‘Mindset’ Review: The next book you should read

by | Jun 20, 2013 | Book Reviews

Estimated Reading Time: 1 minute, 57s.

Brief Synopsis / Review

Mindset is a damn good book, and you should read it.

The major crux of the book is that there are two kind of people in this world: those that have a ‘fixed’ mindset, and those that have a ‘growth’ mindset.

People who have a fixed mindset think their intelligence is, well, fixed, and they care the most about looking smart. They avoid challenges (because they might lead to failure), give up easily (because setbacks might hurt their self-image), and see hard work and effort as a waste, because they think they’re either talented enough to do something or they’re not.

Folks that have a growth mindset see their intelligence as malleable – they see their mind as something that can be developed, and they have an intense desire to learn. They embrace challenges, persist against setbacks, and see hard work as a chance to get better at something.


In her research, Carol Dweck found that the only thing that separates people who succeed from those who don’t is whether or not they have a growth mindset. This book is about that mindset, and how you can learn it and use it. The book sounds a bit corny on the surface, but when you dive in, it’s entertaining, fun, practical, and definitely worth your time. You should read this book.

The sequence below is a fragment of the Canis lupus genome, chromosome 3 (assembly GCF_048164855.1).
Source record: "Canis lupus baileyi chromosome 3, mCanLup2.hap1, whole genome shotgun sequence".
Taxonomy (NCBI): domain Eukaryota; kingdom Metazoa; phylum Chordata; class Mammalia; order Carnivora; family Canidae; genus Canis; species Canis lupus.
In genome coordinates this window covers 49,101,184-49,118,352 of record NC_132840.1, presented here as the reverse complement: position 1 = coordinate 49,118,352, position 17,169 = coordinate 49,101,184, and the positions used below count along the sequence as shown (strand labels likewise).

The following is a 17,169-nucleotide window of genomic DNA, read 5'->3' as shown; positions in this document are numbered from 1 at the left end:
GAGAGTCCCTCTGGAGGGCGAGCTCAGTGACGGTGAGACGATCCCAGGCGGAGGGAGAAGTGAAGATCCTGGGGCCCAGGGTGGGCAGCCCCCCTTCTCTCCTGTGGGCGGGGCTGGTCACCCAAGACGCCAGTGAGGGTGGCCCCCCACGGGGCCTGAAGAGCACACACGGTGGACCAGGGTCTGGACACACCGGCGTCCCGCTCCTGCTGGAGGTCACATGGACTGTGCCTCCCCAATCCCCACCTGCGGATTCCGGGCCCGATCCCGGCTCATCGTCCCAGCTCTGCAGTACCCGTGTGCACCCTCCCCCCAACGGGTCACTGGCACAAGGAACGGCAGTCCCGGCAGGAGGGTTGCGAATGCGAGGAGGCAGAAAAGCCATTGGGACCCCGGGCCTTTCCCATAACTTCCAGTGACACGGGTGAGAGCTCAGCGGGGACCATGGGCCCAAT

What you’ll get out of it

  • An understanding of the impact growth and fixed mindsets have on your performance, as well as how they impact athletes, businesses, relationships, and kids. This book isn’t hippy-dippy; it references science all the way through, and is the result of over 30 years of research by the author.
  • The ability to recognize a growth in yourself and the people around you (including your kids and employees).
  • Ideas on how to transform your fixed mindset into a growth mindset. (Most people are a combination of both – ‘fixed’ in some areas, and ‘growth’ in others.)

Will it make you more productive?

  • Yes. The book is both practical and tactical, and it will give you a deep understanding of how your mindset effects your success and productivity.


  • After giving an overview of both mindsets, Dweck dives into how mindset works into the worlds of sport, business, relationships, and parenting. All of these chapters are entertaining, but if you’re in a time crunch, you won’t miss anything huge if you skip the sections that don’t apply to you.




Two other books I’ve written a review of recently: The Power of Habit, and RAPT. Have a book you’d like reviewed? Message me!

Written by Chris Bailey

Chris Bailey has written hundreds of articles on the subject of productivity and is the author of three books: How to Calm Your Mind, Hyperfocus, and The Productivity Project. His books have been published in more than 40 languages. Chris writes about productivity on this site and speaks to organizations around the globe on how they can become more productive without hating the process.

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